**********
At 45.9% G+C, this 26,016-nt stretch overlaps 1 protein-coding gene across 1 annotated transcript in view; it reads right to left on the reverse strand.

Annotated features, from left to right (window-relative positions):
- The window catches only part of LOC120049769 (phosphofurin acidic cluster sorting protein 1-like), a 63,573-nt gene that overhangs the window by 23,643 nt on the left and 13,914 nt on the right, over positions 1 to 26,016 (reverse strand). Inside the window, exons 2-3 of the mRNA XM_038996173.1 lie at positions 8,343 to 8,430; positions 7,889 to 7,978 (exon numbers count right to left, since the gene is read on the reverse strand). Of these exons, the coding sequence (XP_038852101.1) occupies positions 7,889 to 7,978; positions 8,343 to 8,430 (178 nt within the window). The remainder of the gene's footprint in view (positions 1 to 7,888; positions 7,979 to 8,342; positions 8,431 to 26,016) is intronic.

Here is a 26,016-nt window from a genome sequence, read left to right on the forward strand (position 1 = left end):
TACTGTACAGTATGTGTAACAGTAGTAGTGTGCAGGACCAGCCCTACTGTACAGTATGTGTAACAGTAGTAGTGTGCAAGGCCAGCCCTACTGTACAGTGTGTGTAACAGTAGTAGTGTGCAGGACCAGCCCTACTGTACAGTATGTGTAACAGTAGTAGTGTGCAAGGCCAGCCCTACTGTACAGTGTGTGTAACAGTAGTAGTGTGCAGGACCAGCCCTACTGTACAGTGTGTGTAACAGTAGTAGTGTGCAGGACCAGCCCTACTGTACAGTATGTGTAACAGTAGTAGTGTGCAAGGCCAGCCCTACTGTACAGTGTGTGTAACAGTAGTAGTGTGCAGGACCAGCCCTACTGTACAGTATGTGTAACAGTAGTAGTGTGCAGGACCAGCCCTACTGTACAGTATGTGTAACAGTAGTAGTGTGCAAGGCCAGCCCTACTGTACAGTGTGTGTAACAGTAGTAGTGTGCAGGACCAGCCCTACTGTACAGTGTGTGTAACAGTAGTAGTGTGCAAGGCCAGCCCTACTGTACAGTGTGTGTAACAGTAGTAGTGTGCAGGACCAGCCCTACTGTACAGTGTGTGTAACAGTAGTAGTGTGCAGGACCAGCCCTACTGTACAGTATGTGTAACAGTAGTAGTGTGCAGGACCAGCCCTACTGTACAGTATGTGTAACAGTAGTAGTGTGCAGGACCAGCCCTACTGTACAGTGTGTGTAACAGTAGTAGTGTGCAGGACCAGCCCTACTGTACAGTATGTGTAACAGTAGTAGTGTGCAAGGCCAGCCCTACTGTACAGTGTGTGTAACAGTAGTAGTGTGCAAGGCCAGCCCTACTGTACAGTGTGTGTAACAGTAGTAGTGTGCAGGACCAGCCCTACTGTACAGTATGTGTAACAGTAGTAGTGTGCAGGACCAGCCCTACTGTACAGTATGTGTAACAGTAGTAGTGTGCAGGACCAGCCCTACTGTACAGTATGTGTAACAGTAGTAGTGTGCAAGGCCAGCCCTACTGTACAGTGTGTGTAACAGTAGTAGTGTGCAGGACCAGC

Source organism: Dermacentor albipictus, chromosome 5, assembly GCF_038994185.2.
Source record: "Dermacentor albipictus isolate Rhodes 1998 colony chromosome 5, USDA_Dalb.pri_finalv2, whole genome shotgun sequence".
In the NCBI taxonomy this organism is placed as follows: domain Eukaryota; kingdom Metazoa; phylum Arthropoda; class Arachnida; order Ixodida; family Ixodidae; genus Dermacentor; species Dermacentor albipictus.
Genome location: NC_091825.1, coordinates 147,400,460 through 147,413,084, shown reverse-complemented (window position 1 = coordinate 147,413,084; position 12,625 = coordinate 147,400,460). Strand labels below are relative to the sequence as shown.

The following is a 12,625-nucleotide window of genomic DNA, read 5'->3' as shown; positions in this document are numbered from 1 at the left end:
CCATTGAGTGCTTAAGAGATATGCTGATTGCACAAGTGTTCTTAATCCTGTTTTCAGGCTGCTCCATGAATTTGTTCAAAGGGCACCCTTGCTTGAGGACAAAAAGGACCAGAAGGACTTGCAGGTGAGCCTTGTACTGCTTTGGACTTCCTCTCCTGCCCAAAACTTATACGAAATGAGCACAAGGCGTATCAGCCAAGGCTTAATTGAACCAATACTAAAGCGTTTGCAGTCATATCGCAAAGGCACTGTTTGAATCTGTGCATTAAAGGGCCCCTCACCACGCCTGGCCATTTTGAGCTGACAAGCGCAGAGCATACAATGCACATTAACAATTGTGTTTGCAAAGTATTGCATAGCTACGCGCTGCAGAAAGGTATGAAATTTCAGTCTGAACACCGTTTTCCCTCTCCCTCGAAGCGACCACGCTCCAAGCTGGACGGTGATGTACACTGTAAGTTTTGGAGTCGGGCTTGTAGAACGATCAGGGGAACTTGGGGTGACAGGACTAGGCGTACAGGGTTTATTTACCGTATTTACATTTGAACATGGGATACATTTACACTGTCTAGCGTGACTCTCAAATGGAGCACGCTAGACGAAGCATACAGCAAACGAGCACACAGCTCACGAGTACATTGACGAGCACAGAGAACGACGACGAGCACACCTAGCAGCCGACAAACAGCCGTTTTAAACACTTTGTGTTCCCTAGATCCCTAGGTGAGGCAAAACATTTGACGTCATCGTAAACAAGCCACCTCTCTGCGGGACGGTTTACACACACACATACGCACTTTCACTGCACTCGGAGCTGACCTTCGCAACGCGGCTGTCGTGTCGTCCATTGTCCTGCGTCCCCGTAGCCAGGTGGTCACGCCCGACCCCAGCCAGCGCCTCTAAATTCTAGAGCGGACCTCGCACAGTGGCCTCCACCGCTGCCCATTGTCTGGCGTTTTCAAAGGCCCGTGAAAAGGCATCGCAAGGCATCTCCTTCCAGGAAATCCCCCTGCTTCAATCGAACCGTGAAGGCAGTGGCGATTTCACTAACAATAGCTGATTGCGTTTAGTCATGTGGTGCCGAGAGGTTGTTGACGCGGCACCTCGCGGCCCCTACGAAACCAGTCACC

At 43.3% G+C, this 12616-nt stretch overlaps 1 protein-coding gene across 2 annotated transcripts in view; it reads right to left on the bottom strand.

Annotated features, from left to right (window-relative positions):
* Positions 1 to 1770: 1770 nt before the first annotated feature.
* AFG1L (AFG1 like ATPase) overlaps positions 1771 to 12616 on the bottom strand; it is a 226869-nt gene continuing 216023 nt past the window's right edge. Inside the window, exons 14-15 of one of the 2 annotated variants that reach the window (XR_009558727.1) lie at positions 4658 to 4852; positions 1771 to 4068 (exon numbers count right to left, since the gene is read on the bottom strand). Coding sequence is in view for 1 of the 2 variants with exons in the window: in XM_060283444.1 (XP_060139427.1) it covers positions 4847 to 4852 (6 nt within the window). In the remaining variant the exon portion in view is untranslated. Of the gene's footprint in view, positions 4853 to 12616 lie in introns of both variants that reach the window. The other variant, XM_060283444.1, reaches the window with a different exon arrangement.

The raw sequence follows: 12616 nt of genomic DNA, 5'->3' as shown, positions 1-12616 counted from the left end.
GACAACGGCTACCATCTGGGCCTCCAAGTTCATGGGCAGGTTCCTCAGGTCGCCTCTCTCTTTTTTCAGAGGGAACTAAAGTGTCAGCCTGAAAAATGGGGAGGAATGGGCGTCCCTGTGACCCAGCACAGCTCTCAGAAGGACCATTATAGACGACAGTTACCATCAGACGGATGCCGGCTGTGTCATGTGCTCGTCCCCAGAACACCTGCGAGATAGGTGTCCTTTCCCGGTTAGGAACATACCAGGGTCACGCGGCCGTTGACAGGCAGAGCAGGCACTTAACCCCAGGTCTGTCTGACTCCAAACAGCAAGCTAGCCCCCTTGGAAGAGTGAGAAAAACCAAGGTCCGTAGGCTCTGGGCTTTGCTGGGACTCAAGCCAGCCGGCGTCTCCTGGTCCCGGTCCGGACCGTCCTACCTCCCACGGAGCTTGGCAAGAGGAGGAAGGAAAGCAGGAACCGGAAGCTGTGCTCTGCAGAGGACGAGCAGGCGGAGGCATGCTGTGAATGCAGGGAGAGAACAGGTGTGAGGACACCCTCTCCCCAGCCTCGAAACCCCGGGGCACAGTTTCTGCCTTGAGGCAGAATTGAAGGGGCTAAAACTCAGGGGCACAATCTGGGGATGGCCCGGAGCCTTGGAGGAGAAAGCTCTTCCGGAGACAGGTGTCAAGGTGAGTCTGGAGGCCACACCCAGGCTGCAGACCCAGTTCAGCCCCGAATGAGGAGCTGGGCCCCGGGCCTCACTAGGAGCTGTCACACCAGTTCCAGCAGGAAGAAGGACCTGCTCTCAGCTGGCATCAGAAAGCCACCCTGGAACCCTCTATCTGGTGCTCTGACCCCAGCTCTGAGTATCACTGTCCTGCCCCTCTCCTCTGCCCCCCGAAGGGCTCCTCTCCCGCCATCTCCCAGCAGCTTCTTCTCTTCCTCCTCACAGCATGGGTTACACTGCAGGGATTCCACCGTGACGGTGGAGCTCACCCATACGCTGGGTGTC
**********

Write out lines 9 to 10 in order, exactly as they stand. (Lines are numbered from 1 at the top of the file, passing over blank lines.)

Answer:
Genome location: NC_091825.1, coordinates 147,400,460 through 147,413,084, shown reverse-complemented (window position 1 = coordinate 147,413,084; position 12,625 = coordinate 147,400,460). Strand labels below are relative to the sequence as shown.

The following is a 12,625-nucleotide window of genomic DNA, read 5'->3' as shown; positions in this document are numbered from 1 at the left end: